| (01 Nov 2011)
Deadly clashes between government forces and the insurgent Moro Islamic Liberation Front (MILF) broke out in the troubled southern Philippines in October. On 24-25 October the army bombed a MILF area for the first time since peace talks broke down in 2008, causing over 10,000 inhabitants to flee. Earlier in the month, nineteen soldiers were killed in a botched operation to arrest a MILF fighter. The MILF argued that attacks on its bases violate the ceasefire; the military claimed to be acting against criminals. Both sides reiterated their commitment to long-running peace talks but the process has been stalled since the last round of negotiations in August.
Violence increased again in Yemen, on the verge of full-scale civil war between security forces loyal to President Ali Abdullah Saleh and opposition forces. On 15 October security forces and Saleh supporters fired live rounds on protesters in Sanaa. Dozens of protesters died in the worst fighting since Saleh’s return from Saudi Arabia in September. On 21 October a UN Security Council resolution condemned the violence and called for a transition based on the Gulf Cooperation Council initiative.
Deadly clashes pitting Somalia’s Transitional Federal Government forces and allied militias against al-Shabaab rebels intensified throughout the month, leaving many dead. A suicide bomb in the capital Mogadishu on 4 October killed over 100 people, marking the deadliest al-Shabaab attack since the 2010 Kampala bombings. On 20 October al-Shabaab displayed what it claimed were the bodies of over 70 African Union soldiers it had killed in the preceding days.
Al-Shabaab also carried out attacks in neighbouring Kenya in response to the entry in mid-October of Kenyan troops into Somalia. The Kenyan military operation aims to drive back al-Shabaab from the border and capture the strategic port of Kismayo. Grenade explosions in Nairobi on 24 October killed one person and injured at least 20. An al-Shabaab attack on 27 October on a bus near the Somali border killed eight. A severe clampdown on suspected al-Shabaab supporters in Kenya accompanied the military operation in Somalia.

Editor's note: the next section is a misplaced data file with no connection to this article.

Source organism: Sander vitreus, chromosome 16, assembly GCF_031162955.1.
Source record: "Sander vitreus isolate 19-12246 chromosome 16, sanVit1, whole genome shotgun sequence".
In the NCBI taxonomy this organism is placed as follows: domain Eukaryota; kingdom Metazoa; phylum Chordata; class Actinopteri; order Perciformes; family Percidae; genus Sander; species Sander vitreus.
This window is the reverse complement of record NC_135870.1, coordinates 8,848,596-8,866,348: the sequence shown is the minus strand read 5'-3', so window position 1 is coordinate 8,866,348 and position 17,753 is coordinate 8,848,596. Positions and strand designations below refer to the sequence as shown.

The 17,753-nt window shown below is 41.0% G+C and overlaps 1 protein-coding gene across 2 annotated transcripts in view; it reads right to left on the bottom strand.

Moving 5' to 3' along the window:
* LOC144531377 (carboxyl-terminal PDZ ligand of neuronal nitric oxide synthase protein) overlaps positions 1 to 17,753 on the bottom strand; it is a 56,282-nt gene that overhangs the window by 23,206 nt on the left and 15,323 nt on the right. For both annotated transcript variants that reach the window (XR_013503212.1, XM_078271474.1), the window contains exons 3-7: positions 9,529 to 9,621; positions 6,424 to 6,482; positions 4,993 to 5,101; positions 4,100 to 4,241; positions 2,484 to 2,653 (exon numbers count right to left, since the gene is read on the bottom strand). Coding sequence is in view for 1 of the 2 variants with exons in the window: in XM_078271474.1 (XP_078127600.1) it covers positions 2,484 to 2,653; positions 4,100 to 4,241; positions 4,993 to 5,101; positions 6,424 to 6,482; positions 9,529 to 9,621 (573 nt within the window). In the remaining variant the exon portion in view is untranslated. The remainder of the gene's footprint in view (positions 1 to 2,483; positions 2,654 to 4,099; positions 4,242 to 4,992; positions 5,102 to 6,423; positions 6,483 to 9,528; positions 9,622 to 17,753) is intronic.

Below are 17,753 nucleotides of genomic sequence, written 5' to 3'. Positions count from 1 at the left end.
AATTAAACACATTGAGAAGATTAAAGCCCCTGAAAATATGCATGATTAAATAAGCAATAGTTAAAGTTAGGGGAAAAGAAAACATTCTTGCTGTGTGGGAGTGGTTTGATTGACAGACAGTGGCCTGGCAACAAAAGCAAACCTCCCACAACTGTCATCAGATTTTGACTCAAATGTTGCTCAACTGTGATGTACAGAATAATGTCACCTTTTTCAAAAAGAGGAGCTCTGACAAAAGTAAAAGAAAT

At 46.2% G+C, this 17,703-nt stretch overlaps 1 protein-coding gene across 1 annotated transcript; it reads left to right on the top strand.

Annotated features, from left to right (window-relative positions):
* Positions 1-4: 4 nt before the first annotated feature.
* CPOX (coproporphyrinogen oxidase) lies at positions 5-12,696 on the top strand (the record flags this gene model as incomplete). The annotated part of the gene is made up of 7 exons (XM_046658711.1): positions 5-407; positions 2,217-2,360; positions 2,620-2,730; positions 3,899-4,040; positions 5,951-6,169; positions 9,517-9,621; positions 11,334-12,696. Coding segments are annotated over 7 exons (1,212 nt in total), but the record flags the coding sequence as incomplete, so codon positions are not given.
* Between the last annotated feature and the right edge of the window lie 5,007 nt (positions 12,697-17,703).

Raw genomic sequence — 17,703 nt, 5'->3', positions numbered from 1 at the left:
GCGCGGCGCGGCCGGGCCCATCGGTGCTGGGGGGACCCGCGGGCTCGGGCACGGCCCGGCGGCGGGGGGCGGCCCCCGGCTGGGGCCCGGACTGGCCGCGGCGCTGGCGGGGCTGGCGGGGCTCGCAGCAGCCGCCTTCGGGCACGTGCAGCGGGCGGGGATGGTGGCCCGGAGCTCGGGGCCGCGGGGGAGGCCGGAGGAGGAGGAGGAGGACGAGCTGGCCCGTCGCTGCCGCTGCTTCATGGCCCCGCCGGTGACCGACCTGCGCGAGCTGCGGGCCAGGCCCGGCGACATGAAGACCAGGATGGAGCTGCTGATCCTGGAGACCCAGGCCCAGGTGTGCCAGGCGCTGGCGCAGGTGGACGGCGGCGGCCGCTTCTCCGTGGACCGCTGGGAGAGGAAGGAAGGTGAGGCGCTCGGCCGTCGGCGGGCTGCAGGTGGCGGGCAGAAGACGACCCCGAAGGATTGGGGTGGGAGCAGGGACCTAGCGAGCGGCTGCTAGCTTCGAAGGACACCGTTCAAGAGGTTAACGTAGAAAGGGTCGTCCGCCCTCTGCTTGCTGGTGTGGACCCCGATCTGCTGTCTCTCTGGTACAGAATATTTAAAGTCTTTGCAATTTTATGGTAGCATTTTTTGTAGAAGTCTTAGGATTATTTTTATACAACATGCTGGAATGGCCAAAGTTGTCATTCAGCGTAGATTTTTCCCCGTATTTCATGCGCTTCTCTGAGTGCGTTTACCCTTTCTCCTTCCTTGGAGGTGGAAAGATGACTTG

Tunisia’s historic elections for the Constituent Assembly on 23 October saw the moderate Islamist An-Nahda Party win 90 of 217 seats. Despite fears of violence before and after voting, the poll was praised by observers as clean and well-run. Economic, social and security conditions continue to worsen in the interior, however, particularly along the Libyan and Algerian borders. Economic difficulties remain the principal threat to the country’s stability.
The leader of Libya’s National Transitional Council (NTC) declared the country liberated on 23 October, after the death of former dictator Muammar Qadhafi, and the seizure by NTC forces of remaining Qadhafi strongholds. Following the declaration, the UN Security Council terminated its authorisation of international military action and NATO officially ended its seven-month operation. A battlefield union of eastern and Misratan rebel brigades, coupled with a late September agreement between the Misratan brigades and the Tripoli Military Council over the policing of Tripoli, were positive signs of groundwork necessary for the emergence of a new national army. But significant concerns remain over the need to demobilise local brigades, tackle pockets of resistance, and improve coordination between rebel groups.
On 20 October the terrorist group ETA announced the “definitive cessation” of its 40-year armed campaign for Basque Country independence. Prime Minister José Luis Rodríguez Zapatero called the move a “victory for democracy, law and reason”.
October 2011 TRENDS
Kenya, Philippines, Somalia, Yemen
Libya, Tunisia, Basque Country (Spain)
Afghanistan, Algeria, Armenia, Azerbaijan, Bahrain, Bangladesh, Belarus, Bolivia, Bosnia, Burundi, Cameroon, Central African Republic, Chad, Colombia, Côte d’Ivoire, Cyprus, Djibouti, Democratic Republic of Congo, Ecuador, Egypt, Eritrea, Ethiopia, Georgia, Guatemala, Guinea, Guinea-Bissau, Haiti, India (internal), Indonesia, Iran, Iraq, Israel/Occupied Palestinian Territories, Jordan, Kashmir, Kazakhstan, Kosovo, Kyrgyzstan, Lebanon, Liberia, Macedonia, Madagascar, Malawi, Mali, Mauritania, Mexico, Morocco, Myanmar/Burma, Nagorno-Karabakh (Azerbaijan), Nepal, Niger, Nigeria, North Caucasus (non-Chechnya), North Caucasus (Russia), Northern Ireland, North Korea, Pakistan, Rwanda, Saudi Arabia, Serbia, South Sudan, Sri Lanka, Sudan, Syria, Tajikistan, Thailand, Timor-Leste, Turkey, Turkmenistan, Uganda, Ukraine, Uzbekistan, Venezuela, Western Sahara, Zimbabwe
November 2011 OUTLOOK
Conflict Risk Alert
Conflict Resolution Opportunity
*NOTE: CrisisWatch indicators - up and down arrows, conflict risk alerts, and conflict resolution opportunities - are intended to reflect changes within countries or situations from month to month, not comparisons between countries. For example, no "conflict risk alert" is given for a country where violence has been occurring and is expected to continue in the coming month: such an indicator is given only where new or significantly escalated violence is feared.
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